• How are the products or services in this profession designed, made, and delivered? What is their material and energy need? How does that impact the environment?
  • What tools and technologies does my profession need to design/make/deliver? Where do they come from? What is their environmental impact?
  • What is the human health impact (including psychological) of the delivered goods and processes in my profession – on the customers, suppliers, the professionals, other workers?
  • How long do these impacts stay? Are they long term or short term?
  • If there are negative impacts on the environment / human health, how does my profession think about eliminating or mitigating them? If not, why not?
  • What are the connections between my profession and local, national, and global environmental challenges?
  • What kind of environmental regulations currently exist in my profession, what are the processes and institutions for enforcing them, and do they serve the purpose?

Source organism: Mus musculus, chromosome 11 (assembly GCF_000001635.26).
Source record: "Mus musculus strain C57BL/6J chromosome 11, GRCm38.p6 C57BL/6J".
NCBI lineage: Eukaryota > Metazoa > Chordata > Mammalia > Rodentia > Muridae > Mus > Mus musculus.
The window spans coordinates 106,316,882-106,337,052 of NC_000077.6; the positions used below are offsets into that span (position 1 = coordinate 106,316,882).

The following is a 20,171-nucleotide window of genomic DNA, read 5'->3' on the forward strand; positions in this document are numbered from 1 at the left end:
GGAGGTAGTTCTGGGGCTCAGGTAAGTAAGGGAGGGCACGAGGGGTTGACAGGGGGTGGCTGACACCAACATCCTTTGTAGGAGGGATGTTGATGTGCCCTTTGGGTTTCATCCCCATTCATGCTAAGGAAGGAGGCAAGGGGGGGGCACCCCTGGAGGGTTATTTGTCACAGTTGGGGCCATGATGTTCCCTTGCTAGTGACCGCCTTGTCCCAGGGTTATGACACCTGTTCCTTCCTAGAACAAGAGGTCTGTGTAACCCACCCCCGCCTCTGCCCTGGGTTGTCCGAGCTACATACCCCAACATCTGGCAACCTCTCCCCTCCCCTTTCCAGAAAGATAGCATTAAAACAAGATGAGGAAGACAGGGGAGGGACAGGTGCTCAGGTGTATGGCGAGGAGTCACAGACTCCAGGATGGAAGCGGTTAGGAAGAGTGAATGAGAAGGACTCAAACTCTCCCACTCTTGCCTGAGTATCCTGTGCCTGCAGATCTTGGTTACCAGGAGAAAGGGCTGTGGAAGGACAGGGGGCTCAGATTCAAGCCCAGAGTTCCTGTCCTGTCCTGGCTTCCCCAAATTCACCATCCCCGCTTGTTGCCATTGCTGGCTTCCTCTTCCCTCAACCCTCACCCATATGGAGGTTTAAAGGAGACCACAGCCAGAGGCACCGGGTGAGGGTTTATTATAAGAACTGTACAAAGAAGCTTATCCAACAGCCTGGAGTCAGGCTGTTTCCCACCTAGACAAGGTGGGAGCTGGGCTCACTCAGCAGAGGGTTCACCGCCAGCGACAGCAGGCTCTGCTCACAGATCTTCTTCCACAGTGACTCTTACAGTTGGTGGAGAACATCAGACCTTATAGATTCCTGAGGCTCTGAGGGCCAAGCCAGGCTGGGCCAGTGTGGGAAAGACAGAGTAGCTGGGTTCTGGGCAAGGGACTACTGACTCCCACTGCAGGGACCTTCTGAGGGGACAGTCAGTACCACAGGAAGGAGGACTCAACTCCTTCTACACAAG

• How can this environmental impact mitigation be improved further? What kind of redesign of objectives, processes, and deliverables is necessary? Where is transformational change needed and where is incremental change needed?
  • Can the ‘place’ of this profession be re-imagined? Does it need to be eliminated or transformed significantly?
  • Does my profession play a role in mitigating environmental and human health impacts created by other professions? And how can this be improved (though it would always be much be better to address problems at their root)?
  • If my profession is focused on conserving the environment, can I understand it holistically using the above questions, and improve it’s contribution?
  • Who are the professional associations/guilds in my profession and what is their approach to the above questions?
  • What are the existing career tracks within my profession related to environmental problem solving? What are some potential new careers?

Holistic, recursive, penetrating analysis is required to achieve the kind of clarity sought by the above questions. Tools like interdisciplinary approach, root cause analysis, 5 Why’s technique are recommended.

 

Semester VI

EcoUniv i-1502: Solutions to the environmental crisis

Prerequisites: EcoUniv 1301, 1302, 1401, 1402